Jonesboro Attorneys

Understanding Your Miranda Rights

Many people have heard it in movies and television shows, but do they actually know what the Miranda Rights mean?

The Miranda rights were established after a 1966 U.S. Supreme Court ruling in Miranda v. Arizona, 384 U.S. 436, declaring that any person must be told their Fifth Amendment right to not make any self-incriminating statements whenever they are taken into police custody.

The most common version of Miranda Rights looks like the following:

  • You have the right to remain silent
  • Anything you say can and will be used against you in a court of law
  • You have the right to an attorney
  • If you cannot afford an attorney, one will be provided for you
  • Do you understand the rights I have just read to you?
  • With these rights in mind, do you wish to speak to me?

If a person indicates in any manner—at any time before or during questioning—that he or she wishes to remain silent, the interrogation must stop. If a person decides that he or she wants an attorney, the interrogation must stop until legal representation is present. At that time, the person must have an opportunity to confer with the lawyer and to have him or her present during any subsequent questioning.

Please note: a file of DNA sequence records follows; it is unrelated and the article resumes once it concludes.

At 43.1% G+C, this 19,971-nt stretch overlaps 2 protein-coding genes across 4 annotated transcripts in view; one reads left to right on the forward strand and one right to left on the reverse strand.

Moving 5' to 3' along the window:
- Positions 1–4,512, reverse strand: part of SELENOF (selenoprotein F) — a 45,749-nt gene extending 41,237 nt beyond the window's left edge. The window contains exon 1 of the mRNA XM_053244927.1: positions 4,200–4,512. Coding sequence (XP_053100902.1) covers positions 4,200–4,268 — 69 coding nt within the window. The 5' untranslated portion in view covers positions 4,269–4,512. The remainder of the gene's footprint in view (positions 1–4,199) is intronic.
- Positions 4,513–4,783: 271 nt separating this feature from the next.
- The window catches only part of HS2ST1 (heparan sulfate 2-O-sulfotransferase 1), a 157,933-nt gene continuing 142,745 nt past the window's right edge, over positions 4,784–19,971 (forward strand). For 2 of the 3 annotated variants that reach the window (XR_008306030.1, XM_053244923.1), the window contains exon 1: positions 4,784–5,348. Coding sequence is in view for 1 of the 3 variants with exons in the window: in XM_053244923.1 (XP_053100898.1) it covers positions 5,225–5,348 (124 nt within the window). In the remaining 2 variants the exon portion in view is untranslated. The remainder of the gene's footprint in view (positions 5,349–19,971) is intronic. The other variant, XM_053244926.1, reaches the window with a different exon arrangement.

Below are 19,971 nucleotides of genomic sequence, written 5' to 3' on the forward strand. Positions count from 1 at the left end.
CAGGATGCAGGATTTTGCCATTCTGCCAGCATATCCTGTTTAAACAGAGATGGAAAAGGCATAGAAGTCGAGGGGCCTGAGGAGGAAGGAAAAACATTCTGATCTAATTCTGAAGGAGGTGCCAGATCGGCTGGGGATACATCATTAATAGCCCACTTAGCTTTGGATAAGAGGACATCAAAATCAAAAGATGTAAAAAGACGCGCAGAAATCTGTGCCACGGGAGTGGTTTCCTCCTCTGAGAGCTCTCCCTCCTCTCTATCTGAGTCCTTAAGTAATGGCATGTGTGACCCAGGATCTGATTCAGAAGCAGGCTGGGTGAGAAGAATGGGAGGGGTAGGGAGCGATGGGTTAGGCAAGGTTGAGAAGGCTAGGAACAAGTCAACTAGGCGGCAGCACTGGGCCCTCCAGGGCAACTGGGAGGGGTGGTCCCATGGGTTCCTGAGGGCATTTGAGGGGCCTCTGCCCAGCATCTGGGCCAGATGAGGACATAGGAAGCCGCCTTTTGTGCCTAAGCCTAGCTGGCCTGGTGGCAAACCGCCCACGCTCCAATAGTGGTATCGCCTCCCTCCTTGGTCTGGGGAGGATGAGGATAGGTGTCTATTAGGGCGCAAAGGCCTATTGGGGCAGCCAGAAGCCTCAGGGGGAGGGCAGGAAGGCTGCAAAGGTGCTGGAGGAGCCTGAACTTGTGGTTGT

If law enforcement officers fail to make you aware of your Miranda Rights, nothing said in response to a custodial interrogation can be used against you. Furthermore, any evidence that is derived from that improper custodial interrogation is also considered inadmissible in court. For example, if the police fail to make you aware of your Miranda Rights and questioning you leads them to illegal drugs, those drugs and the contents of that interrogation are both inadmissible unless they can demonstrate that they would have found the drugs without your statements.

What Should I Say When I’m Under Arrest?

People typically make the mistake of blurting out admissions in the heat of the moment or allow the police to bait them into admissions. The best thing to do is be polite, be cooperative, provide identification, and say nothing other than to request an attorney. When they say “you have the right to remain silent,” you should follow that advice.

If you have been arrested or a crime in Arkansas, request a consultation with our Jonesboro criminal defense attorney at The Law Office of Paul Ford today.